Photo Contest Details

Wild Ones mission is all about educating and inspiring people to cultivate community and together take action to heal our environment through landscaping with native plants. We count on the photos you submit to the contest to help us inspire others to make this critical shift in their landscaping practices! One photo is said to be worth a thousand words, but perhaps one photo could be much more valuable than that and instead help restore a thousand acres!

This year’s photo contest seeks to emphasize the joy, the connections, the journey, the beauty, and the healing experienced by both the people and the land through the native landscaping movement. We hope you share your valuable photos with us, especially of your home and local landscapes and the community that has been cultivated around those projects.

Entry deadline has passed. Entries for the 2024 Contest will be accepted from 12:00 a.m. CT on Monday, July 1st through 11:59 p.m. CT on Friday, August 30th, 2024.

By entering your photographs in our photo contest, you are helping Wild Ones further our mission. Wild Ones may use your photos in print and electronically, in the media, publications, and platforms, as we see fit such as for educational and promotional purposes, so that others may be inspired to learn about native plants and natural landscaping.

After the contest, members will be able to view the entries online and vote for the people’s choice award. Additionally, winning photographs will be posted on social media and shared via email to members for everyone to view them.

For more info, please visit Contest Rules and Guidelines.

Categories

Living Things – Photo must feature both native flora and fauna, which may include pollinators, human subjects and non-pollinator wildlife. Plants and wildlife must be native to the United States or Canada. (Category Entry Limit: 3 Photos)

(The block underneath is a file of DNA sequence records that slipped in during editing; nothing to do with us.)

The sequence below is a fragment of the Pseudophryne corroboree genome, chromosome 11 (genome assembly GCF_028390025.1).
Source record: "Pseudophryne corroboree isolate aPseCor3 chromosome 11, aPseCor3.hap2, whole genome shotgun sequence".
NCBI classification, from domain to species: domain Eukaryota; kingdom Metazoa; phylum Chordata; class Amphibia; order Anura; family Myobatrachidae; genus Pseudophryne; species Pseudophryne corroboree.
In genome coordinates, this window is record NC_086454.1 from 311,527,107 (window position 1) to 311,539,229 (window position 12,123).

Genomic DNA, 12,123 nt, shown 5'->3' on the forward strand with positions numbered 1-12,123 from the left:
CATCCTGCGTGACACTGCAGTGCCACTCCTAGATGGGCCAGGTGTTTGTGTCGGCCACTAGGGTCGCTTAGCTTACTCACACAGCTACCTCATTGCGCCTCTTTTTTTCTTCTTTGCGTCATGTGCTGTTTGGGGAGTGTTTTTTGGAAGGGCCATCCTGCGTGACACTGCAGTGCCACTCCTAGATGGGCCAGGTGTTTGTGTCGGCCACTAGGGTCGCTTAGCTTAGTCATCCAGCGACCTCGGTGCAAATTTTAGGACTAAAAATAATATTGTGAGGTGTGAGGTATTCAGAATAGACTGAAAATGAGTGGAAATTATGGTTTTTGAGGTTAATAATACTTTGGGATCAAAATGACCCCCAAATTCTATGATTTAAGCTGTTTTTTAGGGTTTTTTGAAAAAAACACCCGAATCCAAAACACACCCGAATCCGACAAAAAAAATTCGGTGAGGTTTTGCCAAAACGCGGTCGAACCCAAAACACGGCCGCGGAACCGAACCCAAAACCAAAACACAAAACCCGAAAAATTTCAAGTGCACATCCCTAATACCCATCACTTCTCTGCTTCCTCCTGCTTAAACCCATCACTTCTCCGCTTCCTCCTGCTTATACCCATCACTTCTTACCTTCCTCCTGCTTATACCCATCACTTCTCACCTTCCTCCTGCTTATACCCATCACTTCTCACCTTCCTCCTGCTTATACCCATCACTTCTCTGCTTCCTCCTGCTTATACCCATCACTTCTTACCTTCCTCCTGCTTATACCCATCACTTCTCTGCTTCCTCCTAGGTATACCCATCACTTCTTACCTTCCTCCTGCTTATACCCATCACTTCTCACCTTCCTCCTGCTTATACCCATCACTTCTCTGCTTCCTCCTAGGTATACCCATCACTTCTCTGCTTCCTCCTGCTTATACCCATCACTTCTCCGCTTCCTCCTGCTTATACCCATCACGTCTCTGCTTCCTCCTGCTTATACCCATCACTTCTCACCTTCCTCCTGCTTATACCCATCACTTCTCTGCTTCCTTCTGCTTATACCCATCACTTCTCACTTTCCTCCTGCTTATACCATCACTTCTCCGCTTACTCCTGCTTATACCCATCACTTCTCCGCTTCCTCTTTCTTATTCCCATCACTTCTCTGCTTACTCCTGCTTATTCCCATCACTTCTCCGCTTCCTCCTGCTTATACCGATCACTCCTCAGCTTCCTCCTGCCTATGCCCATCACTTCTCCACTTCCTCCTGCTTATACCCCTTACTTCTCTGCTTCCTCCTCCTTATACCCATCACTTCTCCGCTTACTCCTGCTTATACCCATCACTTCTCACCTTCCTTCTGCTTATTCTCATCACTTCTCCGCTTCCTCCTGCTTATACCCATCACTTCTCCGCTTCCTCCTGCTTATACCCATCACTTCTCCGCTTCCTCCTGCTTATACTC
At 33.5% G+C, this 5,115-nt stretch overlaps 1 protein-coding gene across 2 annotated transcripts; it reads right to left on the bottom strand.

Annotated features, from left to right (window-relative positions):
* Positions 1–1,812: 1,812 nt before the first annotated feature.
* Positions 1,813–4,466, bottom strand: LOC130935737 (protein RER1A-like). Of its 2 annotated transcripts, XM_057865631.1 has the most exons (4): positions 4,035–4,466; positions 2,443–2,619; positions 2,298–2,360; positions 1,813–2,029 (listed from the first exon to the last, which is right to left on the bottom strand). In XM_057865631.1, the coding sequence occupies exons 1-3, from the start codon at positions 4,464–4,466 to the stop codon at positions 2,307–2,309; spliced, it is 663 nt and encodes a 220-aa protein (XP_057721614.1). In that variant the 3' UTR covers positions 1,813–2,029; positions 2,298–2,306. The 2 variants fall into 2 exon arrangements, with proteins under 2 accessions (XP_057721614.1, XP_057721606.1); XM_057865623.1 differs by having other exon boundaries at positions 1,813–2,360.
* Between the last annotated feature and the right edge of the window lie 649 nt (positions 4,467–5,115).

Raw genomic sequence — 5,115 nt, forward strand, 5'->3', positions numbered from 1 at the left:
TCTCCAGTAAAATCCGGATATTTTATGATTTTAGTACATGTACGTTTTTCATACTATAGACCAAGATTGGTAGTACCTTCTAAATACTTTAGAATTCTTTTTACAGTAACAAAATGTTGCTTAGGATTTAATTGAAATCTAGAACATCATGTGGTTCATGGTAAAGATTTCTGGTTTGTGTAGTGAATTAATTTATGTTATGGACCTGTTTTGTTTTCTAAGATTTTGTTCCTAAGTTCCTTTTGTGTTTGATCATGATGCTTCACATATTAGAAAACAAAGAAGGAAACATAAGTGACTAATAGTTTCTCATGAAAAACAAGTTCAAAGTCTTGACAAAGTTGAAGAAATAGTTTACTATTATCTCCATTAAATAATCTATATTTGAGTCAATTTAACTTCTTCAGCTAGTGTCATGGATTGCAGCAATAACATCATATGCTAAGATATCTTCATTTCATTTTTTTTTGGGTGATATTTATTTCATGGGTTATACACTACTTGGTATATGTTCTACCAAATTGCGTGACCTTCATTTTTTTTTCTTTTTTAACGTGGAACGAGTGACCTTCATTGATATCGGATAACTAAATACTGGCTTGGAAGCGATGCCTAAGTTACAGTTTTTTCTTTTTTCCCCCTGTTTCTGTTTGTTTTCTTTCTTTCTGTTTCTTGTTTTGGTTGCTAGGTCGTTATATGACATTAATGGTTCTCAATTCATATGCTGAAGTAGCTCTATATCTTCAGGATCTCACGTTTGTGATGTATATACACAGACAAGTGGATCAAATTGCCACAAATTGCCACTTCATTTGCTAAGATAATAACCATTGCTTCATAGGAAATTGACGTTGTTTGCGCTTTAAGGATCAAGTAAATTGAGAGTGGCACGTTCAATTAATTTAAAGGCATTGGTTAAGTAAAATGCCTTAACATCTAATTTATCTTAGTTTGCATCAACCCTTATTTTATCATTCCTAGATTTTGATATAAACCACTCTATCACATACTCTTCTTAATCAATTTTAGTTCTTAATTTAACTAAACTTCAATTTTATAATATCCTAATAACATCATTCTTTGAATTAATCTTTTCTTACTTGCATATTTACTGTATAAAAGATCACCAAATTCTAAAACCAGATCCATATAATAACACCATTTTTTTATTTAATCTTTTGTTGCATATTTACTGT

Example of LIVING THINGS entry

Photographer: Marilyn Hessinger
Chapter: Southeastern Pennsylvania
Photo Story: This endangered butterfly was seen on a guided tour at Fort Indiantown Gap National Guard Training Center in Pennsylvania. This protected grassland site provides the butterfly with its host plant the arrow-leaf violet (Viola sagittata).


Landscapes – Photo must feature native plants and natural landscaping around a private residence, buildings or facilities as part of the subject. Examples might include home yards, community centers, village squares, local schools, libraries, etc., that are landscaped using native plants. Emphasis must be on the natural landscaping but include some element of a man-made structure. (Category Entry Limit: 3 Photos)

Example of LANDSCAPES entry

Photographer: Sheila Walters
Chapter: North Oakland
Photo Story: These flowers were planted by Dr Peggi Tabor and are native to the area. We purchased the property in early spring after she grew a garden and established a Wildlife Habitat over a period of 30 years. The pond is entirely contained on the property and has an artesian spring.


Seasons: Winter – Subject of the photo must feature an aspect of native woodland, savanna, prairie, and wetlands during the winter season. Photo may include landscaping amenities such as stone walls and sculptures, and wildlife as part of the natural landscape, but these objects should not be the central focus of the photo. Emphasis must be on the natural landscape in the winter or dormant season. (Category Entry Limit: 3 Photos)

Example of SEASONS: WINTER entry

Photographer: Nan Pokerwinski
Chapter: River City-Grand Rapids Area
Photo Story: I noticed these snow-capped seed heads on my way to the mailbox one wintry morning and appreciated their stark beauty.


Events – Photo must feature both native flora and at least one human subject to demonstrate a connection between the person/people and the native plants that occur at public Wild Ones events. (Category Entry Limit: 3 Photos)

Example of EVENTS entry

Photographer: Quyen Edwards
Chapter: Kalamazoo Area
Photo Story: A group went on a hike through Chipman Preserve looking for butterflies in August 2023. We found 17 species that day including monarch, viceroy, red-spotted purple, American copper, grey hairstreak, and eastern tailed blue butterflies.


Questions

What is a photo story?
The photo story serves as a textual accompaniment to an image, providing additional context, backstory, or interpretation. It delves deeper into the scene depicted, offering insights into the subject, setting, emotions, or events captured. A photo story can provide details that may not be immediately apparent from the image alone, helping viewers to better understand the significance or message behind the photograph. See examples of photo stories above from each category.

Other questions?
Review all rules and guidelines. Questions and inquiries about contest rules can be e-mailed to [email protected]. Do not submit entries to this email address. All entries must be received via the submission form.